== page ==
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Review: Two Islands

Gareth B. Matthews

Review of Two Islands by Ivan Gantschev (Natic, MA: Picturebook Studio USA, 1985).  Originally published in Thinking: The Journal of Philosophy for Children 7(4): 1.

This is the story of two islands in the middle of the ocean, Greenel and Craynel. The first settlers on Greenel found it to be green and fertile. Their leaders reasoned, “Since our island is only so big and no bigger, we will have to tend it and keep it as lovely as it is to­ day.” and they did.

The first settlers on Graynel also found their island to the green and fertile. But their leaders reasoned, “Since our island is only so big and no bigger, we will have to work very hard to keep up with the rest of the world:” And they did.

Soon Craynel was covered with factories, skyscrapers and traffic lights. The inhabitants elected Gordon D. Warden to be the Boss. He promised to make their island the richest and busiest and most famous island in all the world. And he did. When roads, factories and skyscrapers squeezed out even the tiniest parks on Craynel, the people demanded vacation land. Gordon D. Warden got a great idea. He went to Greenel and offered to build, at no expense to Greenel, a bridge in fact, the world’s longest bridge to connect the two islands. Unappreciatively, the President of Greenel refused the offer. He reasoned, “Before long, our island would be just like Craynel; but we want to keep Greenel as it is:”

Gordon D. Warden was furious. He decided to build the bridge anyway. Many citizens of Graynel thought it was wrong to build a bridge to Greenel if the citizens of that island did not want the bridge. They carried signs and protested. But they were declared traitors and they were deported. Some of them went to Greenel and settled there.

Gordon D. Warden began stockpiling wire and steel and rock and cement-for the bridge he was determined to build. But just when the people of Graynel had assembled to witness the beginning of the construction of the bridge, the whole is­ land tipped upon its edge and slid down into the oily water of Warden Bay. Gordon B. Warden himself plus all the heavy building materials, the weapons he had assembled to back up his project, and all the people and their cars and factories, slipped down into the bottom of the sea.

The moral of this story is obvious enough. Overarching human ambition, without regard to nature’s limitations, brings self-destruction. The good guys­ who know their place in the natural world and respect the environment live happily ever after. The bad guys-those with overweening ambition and no respect for nature-slip to the bottom of the sea.

It is worth reminding ourselves that children who read this book, or who have it read to them, are much more likely to live in a city than in the country. For them Greenel will be almost as fanciful and re­mote as it was to the inhabitants of Craynel. Graynel will be much more like the world they actually inhabit. Are they to think that their world, too, will slip one day into the sea?

Unlike children’s literature that is meant to socialize children and train them to take their preordained places in society, this book is aimed at encouraging child­ ren to be social critics. The author clearly hopes to encourage them to do a better job at running their society than their parents and teachers have done.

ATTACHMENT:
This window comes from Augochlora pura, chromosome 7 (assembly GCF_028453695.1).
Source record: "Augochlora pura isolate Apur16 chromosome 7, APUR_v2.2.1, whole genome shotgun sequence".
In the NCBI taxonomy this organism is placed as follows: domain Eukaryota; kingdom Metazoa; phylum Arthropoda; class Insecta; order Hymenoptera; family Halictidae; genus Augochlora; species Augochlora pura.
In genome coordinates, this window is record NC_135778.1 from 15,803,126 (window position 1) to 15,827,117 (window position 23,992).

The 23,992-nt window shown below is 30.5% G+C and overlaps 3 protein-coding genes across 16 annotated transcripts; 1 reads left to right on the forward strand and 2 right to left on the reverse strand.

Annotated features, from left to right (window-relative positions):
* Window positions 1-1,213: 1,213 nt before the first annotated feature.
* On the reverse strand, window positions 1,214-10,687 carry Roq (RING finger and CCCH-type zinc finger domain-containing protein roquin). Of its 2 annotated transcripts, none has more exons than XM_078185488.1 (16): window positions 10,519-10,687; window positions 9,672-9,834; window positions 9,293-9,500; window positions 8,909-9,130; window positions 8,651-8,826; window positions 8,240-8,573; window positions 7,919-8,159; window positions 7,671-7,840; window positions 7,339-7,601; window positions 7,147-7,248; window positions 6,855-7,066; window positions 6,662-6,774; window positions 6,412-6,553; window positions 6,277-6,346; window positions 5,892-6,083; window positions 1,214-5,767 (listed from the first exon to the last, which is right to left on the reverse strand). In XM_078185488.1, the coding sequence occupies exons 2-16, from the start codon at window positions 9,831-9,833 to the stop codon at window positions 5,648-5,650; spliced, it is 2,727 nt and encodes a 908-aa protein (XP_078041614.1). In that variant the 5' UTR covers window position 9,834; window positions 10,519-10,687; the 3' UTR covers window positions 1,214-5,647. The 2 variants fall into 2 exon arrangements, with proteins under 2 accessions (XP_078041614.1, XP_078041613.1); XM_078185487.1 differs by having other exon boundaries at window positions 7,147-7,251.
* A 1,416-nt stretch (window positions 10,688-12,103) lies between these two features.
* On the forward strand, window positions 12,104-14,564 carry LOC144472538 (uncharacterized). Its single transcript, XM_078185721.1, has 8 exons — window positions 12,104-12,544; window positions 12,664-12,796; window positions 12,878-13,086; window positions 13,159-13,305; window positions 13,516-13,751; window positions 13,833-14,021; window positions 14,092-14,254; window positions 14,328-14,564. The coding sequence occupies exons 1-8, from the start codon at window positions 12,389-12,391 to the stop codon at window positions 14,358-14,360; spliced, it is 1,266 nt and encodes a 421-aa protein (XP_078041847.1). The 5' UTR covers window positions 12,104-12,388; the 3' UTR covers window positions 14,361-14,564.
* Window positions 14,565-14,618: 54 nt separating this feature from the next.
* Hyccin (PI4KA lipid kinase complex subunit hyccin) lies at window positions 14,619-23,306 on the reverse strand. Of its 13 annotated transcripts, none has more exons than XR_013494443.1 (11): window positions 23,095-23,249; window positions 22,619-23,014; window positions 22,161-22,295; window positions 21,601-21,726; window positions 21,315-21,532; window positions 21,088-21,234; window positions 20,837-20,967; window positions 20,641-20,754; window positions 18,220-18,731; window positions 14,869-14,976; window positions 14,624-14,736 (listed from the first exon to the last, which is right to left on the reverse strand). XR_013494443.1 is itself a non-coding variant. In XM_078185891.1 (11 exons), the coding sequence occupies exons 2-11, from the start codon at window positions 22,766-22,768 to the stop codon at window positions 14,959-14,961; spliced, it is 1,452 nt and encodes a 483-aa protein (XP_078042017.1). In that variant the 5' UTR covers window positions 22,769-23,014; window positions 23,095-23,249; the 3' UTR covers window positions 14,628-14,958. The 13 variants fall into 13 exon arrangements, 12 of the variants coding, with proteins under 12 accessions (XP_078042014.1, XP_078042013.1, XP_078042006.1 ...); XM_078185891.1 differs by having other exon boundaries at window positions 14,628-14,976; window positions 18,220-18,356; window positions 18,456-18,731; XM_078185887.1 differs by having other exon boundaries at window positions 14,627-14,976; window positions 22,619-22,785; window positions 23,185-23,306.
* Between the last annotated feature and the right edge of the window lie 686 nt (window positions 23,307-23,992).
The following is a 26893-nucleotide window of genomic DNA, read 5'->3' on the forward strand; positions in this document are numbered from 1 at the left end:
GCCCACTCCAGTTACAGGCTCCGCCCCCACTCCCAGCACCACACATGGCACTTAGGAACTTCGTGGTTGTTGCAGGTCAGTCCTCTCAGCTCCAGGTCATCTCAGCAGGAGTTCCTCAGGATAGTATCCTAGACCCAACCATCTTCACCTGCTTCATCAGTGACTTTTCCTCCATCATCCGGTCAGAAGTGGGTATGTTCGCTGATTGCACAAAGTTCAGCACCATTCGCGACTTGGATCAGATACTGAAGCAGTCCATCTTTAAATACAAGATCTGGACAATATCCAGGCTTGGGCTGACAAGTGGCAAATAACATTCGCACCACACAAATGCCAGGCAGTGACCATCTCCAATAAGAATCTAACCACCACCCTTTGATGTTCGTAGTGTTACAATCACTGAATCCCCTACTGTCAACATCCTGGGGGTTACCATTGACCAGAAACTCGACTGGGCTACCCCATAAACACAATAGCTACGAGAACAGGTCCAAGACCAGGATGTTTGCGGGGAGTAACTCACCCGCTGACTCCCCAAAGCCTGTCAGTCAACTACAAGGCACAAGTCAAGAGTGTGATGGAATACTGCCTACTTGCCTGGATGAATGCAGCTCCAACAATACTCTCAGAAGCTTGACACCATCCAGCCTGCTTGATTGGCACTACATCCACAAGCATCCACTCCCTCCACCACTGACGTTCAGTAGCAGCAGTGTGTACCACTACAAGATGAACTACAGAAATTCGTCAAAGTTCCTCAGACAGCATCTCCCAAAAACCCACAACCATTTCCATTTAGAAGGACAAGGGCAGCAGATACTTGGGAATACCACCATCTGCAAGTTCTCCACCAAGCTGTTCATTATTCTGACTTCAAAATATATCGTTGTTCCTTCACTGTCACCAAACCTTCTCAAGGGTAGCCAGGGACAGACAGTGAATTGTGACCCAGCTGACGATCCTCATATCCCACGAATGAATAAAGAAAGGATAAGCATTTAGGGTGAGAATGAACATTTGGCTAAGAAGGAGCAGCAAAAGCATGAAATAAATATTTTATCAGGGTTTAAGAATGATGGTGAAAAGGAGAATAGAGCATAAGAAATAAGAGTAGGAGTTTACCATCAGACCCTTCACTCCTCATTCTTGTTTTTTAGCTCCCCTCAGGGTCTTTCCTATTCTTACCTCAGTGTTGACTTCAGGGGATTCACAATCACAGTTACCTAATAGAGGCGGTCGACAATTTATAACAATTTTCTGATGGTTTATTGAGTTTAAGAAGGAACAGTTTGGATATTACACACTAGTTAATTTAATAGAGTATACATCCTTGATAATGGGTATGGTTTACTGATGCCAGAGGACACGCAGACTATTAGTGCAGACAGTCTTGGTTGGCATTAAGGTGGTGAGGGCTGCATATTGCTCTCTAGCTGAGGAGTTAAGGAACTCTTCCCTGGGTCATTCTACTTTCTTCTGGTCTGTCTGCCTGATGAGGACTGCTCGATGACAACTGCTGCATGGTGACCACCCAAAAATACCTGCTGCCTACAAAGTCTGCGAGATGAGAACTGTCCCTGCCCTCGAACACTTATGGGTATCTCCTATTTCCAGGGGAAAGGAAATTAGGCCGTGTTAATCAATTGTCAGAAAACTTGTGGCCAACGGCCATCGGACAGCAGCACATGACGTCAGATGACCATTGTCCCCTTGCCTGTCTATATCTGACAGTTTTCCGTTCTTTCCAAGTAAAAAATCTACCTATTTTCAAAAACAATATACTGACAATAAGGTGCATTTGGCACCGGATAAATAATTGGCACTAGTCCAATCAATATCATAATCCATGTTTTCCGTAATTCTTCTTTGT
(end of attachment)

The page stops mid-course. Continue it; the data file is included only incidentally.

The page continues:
Are young children even children of “picture-book age” capable of social criticism? Or will a book like this so undermine their sense of well-being and their belief in the rationality and beneficience of the world around them that their psychological and emotional development will be impaired?

Of course, children, even very young children, can and should be encouraged to be social critics. But if we don’t want them to be either phobic or cynical, we had better take the occasion reading a book like this presents to reflect with them on the issues the story raises.

Certainly, Craynel was overdeveloped. It was, in fact, a caricature of a modern industrial and urban society. But couldn’t Gordon D. Warden have scaled down his ambitions somewhat? Couldn’t he, in fact, have developed a reasonable alternative to pastoral Greenel? Or does the road to modernization lead only to self-destruction?

Certainly, some people prefer to live in Vermont. But some people prefer to live in New York City, even with all the problems New York City has. For them Greenel might be a nice place to visit, or even to retire to; but they wouldn’t want to live there now. So what could they do to make Craynel more livable, or just to keep it from sliding into the sea?

And what about minority rights within a society? Suppose the bridge protestors on Graynel had not been branded traitors and deported; suppose they had simply been voted down? Would the majority have had any obligation to limit or modify their policy in respect for the minority?

And what about Greenel’s obligations to the rest of the world, and to Crayne) in particular? After all, both islands were on “Island, Earth:” How can one resolve a basic dispute of this sort between two islands? Or between two countries?

Two Islands is a modern fable, beautifully told and wonderfully illustrated. As an ideological tract it could certainly be effective. But I nurture the hope it might be used for a higher purpose. It could be used to open a real conversation, with our children, about how we should organize our lives and set our social goals in the many island-societies that make up this earth. That conversation could be as useful for us, as it would be for our children.